I’m no artist: VVS Laxman
Mumbai, Sept 5: “Roger Federer is an artist... [But he] is convinced – erroneously, if you like – that he is a tennis player. That he is an athlete, a sportsman, a games player, and his job is not creating art, but winning tennis matches.” In the line from his book, The Meaning of Sport, Simon Barnes could well have replaced ‘Roger Federer’ with ‘VVS Laxman’ and ‘tennis’ with ‘cricket’.
When Laxman batted – a sea of calm in his eyes, determination writ large on his face – beauty found a new meaning. Sometimes, his bat became a piano key, producing a tune, guided by his supple wrists; other times, it was a brush, and the ball, like a drop of paint, was stroked away to the desired direction. Every innings was either a lovely painting or a melodious song.
But Laxman, the man who made a career out of singlehandedly snatching Test victories from the jaws of defeat, refutes any claim to creating art. For him, batting was a means to win cricket matches for India. And he says that he was lucky to be able to make it look pretty.
Laxman’s retirement has robbed the Indian team of its ultimate knight in shining armour. It has also left a gigantic – and probably permanent – void in the hearts of those who can see and relish the romance in Test cricket.
As Laxman reflected on his Test career in an exclusive interview with bcci.tv, the quintessential gentleman and the stern competitor in him took turns to amaze us with words as he did for 16 years, with his bat.
Can you remember the moment you fell in love with the game?
Like any kid in India I too played the game in school and neighbourhood. On every Sunday, my brother and I went to our grandparents’ place and played cricket with my maternal uncle, Baba Krishnamohan. It was he who spotted the talent in me and enrolled me into St. John’s Cricket Academy when I was 10. With the guidance from the coaches there, I grew as a cricketer, came up the ranks and played at various age group levels for the state.
How tough was the decision to choose cricket over medicine?
I always wanted to be a doctor like my parents because they were my role models. I had almost got a medical seat. That was probably the toughest period for me when I had to choose between cricket and medicine. Luckily for me, my parents gave me complete freedom to make my own decision. So, it was at the age of 17 that I started to pursue my dream of representing my country in cricket.
Did you have a hero while growing up?
I had many heroes. At that time India’s two biggest match-winners were Sunil Gavaskar and Kapil Dev and I idolised them. When I was 16-17, I first met Mohammad Azharuddin. He was from Hyderabad and the captain of the Indian Cricket Team. I drew lot of inspiration watching him play from close quarters. As a kid I watched a lot of cricket on the television and looked up to players like Sir Vivian Richards, David Gower and Greg Chappell. I really enjoyed watching them play.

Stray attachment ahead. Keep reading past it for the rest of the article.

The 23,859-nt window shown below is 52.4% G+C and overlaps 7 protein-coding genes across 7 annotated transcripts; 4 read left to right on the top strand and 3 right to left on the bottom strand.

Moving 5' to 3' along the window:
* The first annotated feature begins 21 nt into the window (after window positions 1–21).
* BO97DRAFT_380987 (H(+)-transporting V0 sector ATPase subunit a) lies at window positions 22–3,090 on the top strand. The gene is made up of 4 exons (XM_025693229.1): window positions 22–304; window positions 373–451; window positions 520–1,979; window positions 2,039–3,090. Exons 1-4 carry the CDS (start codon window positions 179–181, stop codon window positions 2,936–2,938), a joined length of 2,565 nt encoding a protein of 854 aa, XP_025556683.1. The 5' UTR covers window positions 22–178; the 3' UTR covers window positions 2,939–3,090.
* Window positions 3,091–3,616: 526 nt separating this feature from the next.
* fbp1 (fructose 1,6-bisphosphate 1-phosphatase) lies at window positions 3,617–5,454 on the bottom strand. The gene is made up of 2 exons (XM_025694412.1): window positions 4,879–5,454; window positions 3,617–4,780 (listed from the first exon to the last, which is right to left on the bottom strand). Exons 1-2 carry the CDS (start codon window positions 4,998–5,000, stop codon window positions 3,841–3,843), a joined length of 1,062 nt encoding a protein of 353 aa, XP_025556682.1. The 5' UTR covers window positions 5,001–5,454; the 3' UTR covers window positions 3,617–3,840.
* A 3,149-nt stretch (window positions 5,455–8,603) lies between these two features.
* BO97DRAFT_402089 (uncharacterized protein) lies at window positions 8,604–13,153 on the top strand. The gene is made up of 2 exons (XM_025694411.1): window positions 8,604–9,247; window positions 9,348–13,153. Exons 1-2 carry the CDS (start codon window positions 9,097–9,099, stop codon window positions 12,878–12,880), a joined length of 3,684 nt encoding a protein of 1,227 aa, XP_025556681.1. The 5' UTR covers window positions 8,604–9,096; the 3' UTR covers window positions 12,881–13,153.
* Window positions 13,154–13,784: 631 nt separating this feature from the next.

What is it about Hyderabad that produces batsmen with such magical wrists?
I think it’s a bit of a coincidence that people like Azharuddin, ML Jaisimha and myself hail from Hyderabad. Still, if I were to think of any reason, it would be because we played a lot on matting wickets. While batting on these wickets, you have to use your wrists more than your elbow to negotiate the bounce of the ball when pitched on good length. That’s probably a reason why we’re wirstier than batsmen from other parts of the country.
Besides being strong on your wrists, what do you think was your biggest strength as a batsman?
I used to love playing under tough situations when the team was under pressure. Adversities brought out the best in me. I guess it came from having to be the main batsman for Hyderabad since a young age. I was used to taking up more responsibility when the team was struggling. More than the technique and the skill set, I think the ability to come good in pressure situations was my biggest strength as a batsman.
You’ve played with the likes of Tendulkar, Dravid, Kumble and Ganguly. What role has each of them played in your career?
All of them have inspired me and I was really privileged to share the dressing room with such top sportsmen who took a lot of pride in their performances. All of us had one common goal, which was constant progress of Indian cricket. Another thing that brought all these men together was that they were all leaders. All of them have led the country at various stages and I’ve played under them. Whether or not they were captaining the team, they always led from the front and thought as leaders. Simply by their actions, they inspired everyone who watched them.
Could you pick one quality of each of them as cricketers that you admire the most?
Tendulkar’s balance is brilliant. He has the most balanced stance that I’ve seen. Rahul stood out for the professionalism and his temperament. Kumble’s never-say-die attitude and the fighting spirit. Sourav, for the grace and the courage to take the fight to the opposition, to protect his and his team’s pride.
Those who watch you bat say you’re more an artist than a batsman. Your views?
No. I’ve always considered myself as a batsman who has to get runs for the country. Every individual has a different style. But your role is to get results for the team. My role was to get the runs and take the catches that came my way. It doesn’t matter what kind of shots you play to get those runs and whether it is pleasing to the eye. All that is the by-product of what you’re trying to achieve for the team. I thank the Almighty for the talent to please the eyes of those who watch me bat. But my only aim when I went out to bat was to get runs for the team.
What goes on in your mind when you see someone like Virender Sehwag bat in a manner that’s completely contrasting to yours?